My college counts as fully-catered, though we have at our disposal one kitchenette between eight. Not a kitchen, a kitchenette: claustrophobically small, ovenless and with a lot of stainless steel. It's fine, but I've never really had much use for it, apart from for one experimental microwave meal. This worked fine (no explosions), although after discovering the remains of the repast a number of days later, I decided I would do well to stick to foods that stayed more inert when left on a plate for a little while.
Not wishing to live entirely on cereal and multivitamins (I've seen it done and the results are spotty), I eat most of my meals in hall. There's even a reasonable amount of choice – salad bar, soup vat, three or four main course options, a dazzling array of potato products, maybe a vegetable dish or two. You soon learn what to avoid – green beans and anything that you suspect to be the day before yesterday's vegetarian option which no one liked the first time, now reheated and disguised with a layer of melted cheese. You know that at some point they're bound to muddle up the quorn sausages with the real ones. And you especially know not to ask what "Vegetable Surprise!" contains. Contrary as it may be to the principles of academia, I fear that, in this instance, ignorance is bliss.
Admittedly, I have always been puzzled as to why the potato/vegetable ratio is always so skewed towards the former, but I'm definitely not complaining. It's very nice to have the option of chips every day, in marked contrast to my final, Jamie-Oliver-blighted years of school. Why the vege-mince always comes in spurts, sometimes lasting several days, is also a mystery. But as far as I'm concerned, the generous provision of free and unmonitored condiments, up to and including balsamic vinegar, absolves all sin. To be a student is to be able to put as much Tabasco on your macaroni cheese as you bloody well like. In fact, I'm so into the whole cafeteria service thing that I've even become one of the elite few who sometimes eats breakfast in hall. Even though the food is great, the place is always deserted. I guess the timing is just not very good for most people – arts students don't get up until long after 9am when breakfast has finished, and scientists, with early morning lectures, resentful of their artsy counterparts, tend not to get up until the last minute out of principle. This leaves the only breakfasters as the rowers, the runners, the guys who do circuit training every morning, and me. I guess that makes me an "individual".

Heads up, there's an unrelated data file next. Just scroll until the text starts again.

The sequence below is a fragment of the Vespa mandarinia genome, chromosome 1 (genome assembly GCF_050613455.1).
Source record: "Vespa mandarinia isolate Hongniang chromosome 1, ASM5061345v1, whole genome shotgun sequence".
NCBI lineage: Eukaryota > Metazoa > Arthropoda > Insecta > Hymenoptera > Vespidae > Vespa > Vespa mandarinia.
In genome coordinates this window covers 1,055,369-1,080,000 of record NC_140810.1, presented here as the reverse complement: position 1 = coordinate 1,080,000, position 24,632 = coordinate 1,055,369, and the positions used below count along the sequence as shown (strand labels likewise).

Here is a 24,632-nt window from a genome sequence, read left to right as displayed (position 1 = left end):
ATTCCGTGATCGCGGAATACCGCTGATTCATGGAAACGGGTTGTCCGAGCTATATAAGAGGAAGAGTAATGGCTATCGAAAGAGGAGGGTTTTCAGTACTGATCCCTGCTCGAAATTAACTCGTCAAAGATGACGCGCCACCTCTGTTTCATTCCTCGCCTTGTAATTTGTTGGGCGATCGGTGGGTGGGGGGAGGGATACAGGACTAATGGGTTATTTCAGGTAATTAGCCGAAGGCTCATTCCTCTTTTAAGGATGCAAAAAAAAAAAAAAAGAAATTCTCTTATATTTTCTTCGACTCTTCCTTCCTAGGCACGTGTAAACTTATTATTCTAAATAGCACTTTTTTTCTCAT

The other, crucial, aspect of college catering is "formal hall". It is every bit as grand and pretentious as it sounds, with a host of complicated rules, official and otherwise. While its exact form and frequency varies, it comes down to an opportunity to get drunk on cheap wine while wearing an academic gown, all the while eating a candlelit £8-a-head, three-course meal of variable quality. Last term, I made the mistake of booking my formal ticket before I checked the menu, only to discover that I'd be faced with a dish ominously entitled "aubergine tower". To this day, I still cannot think of anything worse to do to an aubergine than to put it in a tower. It's times like that that, more than ever, make me thankful for the limitless supply of potatoes.Reuse content